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DuddyH
DuddyH, BA, MA,
Category: Mental Health
Satisfied Customers: 154
Experience:  Counselor; Behavioral Consultant
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my healthy, handsome 18yo son was asked to withdraw from his

Resolved Question:

my healthy, handsome 18yo son was asked to withdraw from his freshman year at university twice, once this fall, they let him in again, and again in the spring. He lied to everyone, his teachers, counselors and us about how much class he was missing. He's smart and can do the work but in his mind he gets overwhelmed even BEFORE he gets started! He freezes mentally. It's like he's afraid of success. He's home now, but he's still lying about what he is really doing with his time until he gets caught. He claims he's addicted to gaming, but who knows. He has a restaurant job right now and we're going to start charging him rent, but other than that, I don't know what else to do for him! It's like he's afraid of REAL life. He's also a VERY advanced violinist and has performed with various orchestras across the country, but even that has gone downhill. He hardly practices now. Please help me find help for him. He's VERY down on himself, feels he's loser and I think is depressed.
Submitted: 3 years ago.
Category: Mental Health
Expert:  DuddyH replied 3 years ago.

Duddy :

Welcome, I am a professional counselor, Behavioral-Consultant and relationship expert. Do you mind if I ask you a few questions to better understand your situation and problem?

Customer:

not at all

Customer:

i don't mind

Duddy :

Thank you...

Duddy :

Was or is there any formal medical or psychological diagnosis that may be contributing to your son's behaviors of concern?

Customer:

none. And I don't think gaming is the problem. He's always avoided things he has to do. He can't even write a thank you note without procrastinating. I think his problem is perfectionism. If it can't be perfect, he won't present it, or hand it in, or show it, etc. He's seen two counselors and one said "anxiety" and the other he didn't give him time to diagnose - he only went once!

Duddy :

Thank you. It's great to see you are really loving and proactive parent for your son. I'm going to ask a few more questions that may seem disjointed but their purpose is to give me a brief clinical picture to work with from many different perspectives....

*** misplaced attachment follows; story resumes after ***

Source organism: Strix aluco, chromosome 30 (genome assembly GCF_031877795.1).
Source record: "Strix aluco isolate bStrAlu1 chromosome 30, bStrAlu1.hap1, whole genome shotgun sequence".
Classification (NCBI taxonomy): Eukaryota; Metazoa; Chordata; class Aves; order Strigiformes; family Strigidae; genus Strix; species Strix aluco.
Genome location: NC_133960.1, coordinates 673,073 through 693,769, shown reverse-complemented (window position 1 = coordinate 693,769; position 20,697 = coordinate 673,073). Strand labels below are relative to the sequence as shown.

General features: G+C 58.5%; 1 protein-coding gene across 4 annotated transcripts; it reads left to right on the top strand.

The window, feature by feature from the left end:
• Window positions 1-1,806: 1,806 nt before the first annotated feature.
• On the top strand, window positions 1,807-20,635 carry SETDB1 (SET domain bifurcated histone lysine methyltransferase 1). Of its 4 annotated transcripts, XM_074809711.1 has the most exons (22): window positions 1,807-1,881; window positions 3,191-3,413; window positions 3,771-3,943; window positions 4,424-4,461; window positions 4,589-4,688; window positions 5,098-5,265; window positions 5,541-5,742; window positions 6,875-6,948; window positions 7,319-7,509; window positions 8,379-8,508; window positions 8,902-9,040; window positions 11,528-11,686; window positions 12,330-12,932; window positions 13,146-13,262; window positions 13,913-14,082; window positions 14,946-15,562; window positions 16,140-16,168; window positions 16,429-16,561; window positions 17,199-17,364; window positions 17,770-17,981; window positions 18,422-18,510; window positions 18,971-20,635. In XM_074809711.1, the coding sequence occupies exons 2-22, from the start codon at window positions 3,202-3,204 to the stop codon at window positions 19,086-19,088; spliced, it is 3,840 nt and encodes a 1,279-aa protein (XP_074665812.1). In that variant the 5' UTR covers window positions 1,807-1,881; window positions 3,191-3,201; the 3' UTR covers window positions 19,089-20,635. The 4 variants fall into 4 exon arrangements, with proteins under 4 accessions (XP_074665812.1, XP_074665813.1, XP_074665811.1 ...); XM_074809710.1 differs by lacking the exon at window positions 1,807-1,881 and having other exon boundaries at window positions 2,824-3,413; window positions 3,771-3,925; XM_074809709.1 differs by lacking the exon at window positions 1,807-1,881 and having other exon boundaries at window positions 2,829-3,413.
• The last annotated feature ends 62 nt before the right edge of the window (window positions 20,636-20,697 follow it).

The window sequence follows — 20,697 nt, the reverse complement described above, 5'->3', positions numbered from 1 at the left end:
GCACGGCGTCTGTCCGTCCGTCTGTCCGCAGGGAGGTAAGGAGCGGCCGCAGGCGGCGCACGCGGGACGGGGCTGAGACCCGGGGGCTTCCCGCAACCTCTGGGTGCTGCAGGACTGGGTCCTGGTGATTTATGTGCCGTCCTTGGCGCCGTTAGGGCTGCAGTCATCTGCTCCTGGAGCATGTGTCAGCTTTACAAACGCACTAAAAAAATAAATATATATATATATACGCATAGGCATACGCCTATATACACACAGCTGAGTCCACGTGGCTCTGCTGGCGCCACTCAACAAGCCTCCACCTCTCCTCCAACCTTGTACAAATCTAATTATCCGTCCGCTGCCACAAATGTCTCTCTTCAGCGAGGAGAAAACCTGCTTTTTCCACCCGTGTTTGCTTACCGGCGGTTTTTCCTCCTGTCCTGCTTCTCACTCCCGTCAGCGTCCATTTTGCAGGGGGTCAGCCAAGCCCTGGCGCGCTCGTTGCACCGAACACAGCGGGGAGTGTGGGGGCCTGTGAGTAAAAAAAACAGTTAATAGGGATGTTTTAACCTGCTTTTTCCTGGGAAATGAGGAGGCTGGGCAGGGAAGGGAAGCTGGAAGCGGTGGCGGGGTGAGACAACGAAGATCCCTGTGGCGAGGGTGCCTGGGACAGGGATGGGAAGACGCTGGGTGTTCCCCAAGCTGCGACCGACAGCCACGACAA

Customer:

Everyone just thinks he is a "wonderful, friendly, and charming young man" and I think he is very sensitive, kind and compassionate, but he just can't get himself together!

Customer:

oh, ok

Duddy :

How has he done academically over the years?

Customer:

I think that might be the problem. We homeschooled and in a very disorganized manner because he was VERY into his music. But, he did attend the local public school in his SR year to 'try out' school and did very well on paper - graduated top 10% - but in reality we had to always be on him to get things done. When he would get things done, they were SO good! Teachers loved him but couldn't understand why he always left things 'til the end. BUT, in all honesty, and for the sake of my son, he learned it from me. I have FOREVER procrastinated. For God's sake, I don't even have furniture in my newly built house (4 YEARS!!) because I can't get it just right. know in my heart this is my fault and that what he has a learned behavior from me, but he can't be like me!! He has to do better! I want that for him.

Customer:

he's a bit slow on the uptake, like everyday jokes and some reading comprehension, but with a 2nd and 3rd going-over, he gets things. This makes him feel dumb, he says, but I just tell him that some people require more time. But when he does the work, things gel in his brain and he can apply the information

Duddy :

Thank you very detailed description. What are the top 2 or 3 behavior changes you'd like to see for him in concrete terms and what are his feelings and motivation levels for these changes?

Customer:

I was also a very impatient, yelling mom, and depressed at times, I'm sure. Sometimes I think my son is just like me...:(

Duddy :

Thank you. I'm not sure if you saw the question I asked earlier:

Duddy :

Thank you very detailed description. What are the top 2 or 3 behavior changes you'd like to see for him in concrete terms and what are his feelings and motivation levels for these changes?

Customer:

oops, sorry, missed it.

Duddy :

I'll wait for your response.

Customer:

I would say the top 2-3 behavior changes I would like to see for him would be

Customer:

1) no more lying

Customer:

2) stop procrastinating

Customer:

3) get out of himself

Duddy :

Those are great goals. Anything else you'd like to add before I go and type out an answer and research some supportive resources for you?

Customer:

his feelings and motivation levels for these changes I would have to discuss with him because of our situation. He is back home in TX while I am living in Chicago with my younger daughter who studying with a wonderful teacher here. I can only phone/skype my son and get reports from my husband. But I would guess that he doesn't truly want to lie to us or procrastinate or be all about himself and his feelings. I would guess that he really does want to be a productive member of our family and the community. I don't know about his motivation, though. How would I go about finding that out? What would be the questions to ask him?

Duddy :

I'm going to address a specific strategy for assessing motivation very effectively in my answer for your question. Does that make sense?

Customer:

Yes, thank you

Duddy :

Great. I'll have a detailed answer posted for you by the fist thing tomorrow morning but probably earlier. I want to make sure to find strong supportive resources and links for you to explore as well. Thank you so much for taking the time to chat and to provide such detailed and thoughtful responses. I really appreciate that. I'll be back in while with your answer.....

Customer:

Thank you. I will check back later for your answer

Duddy :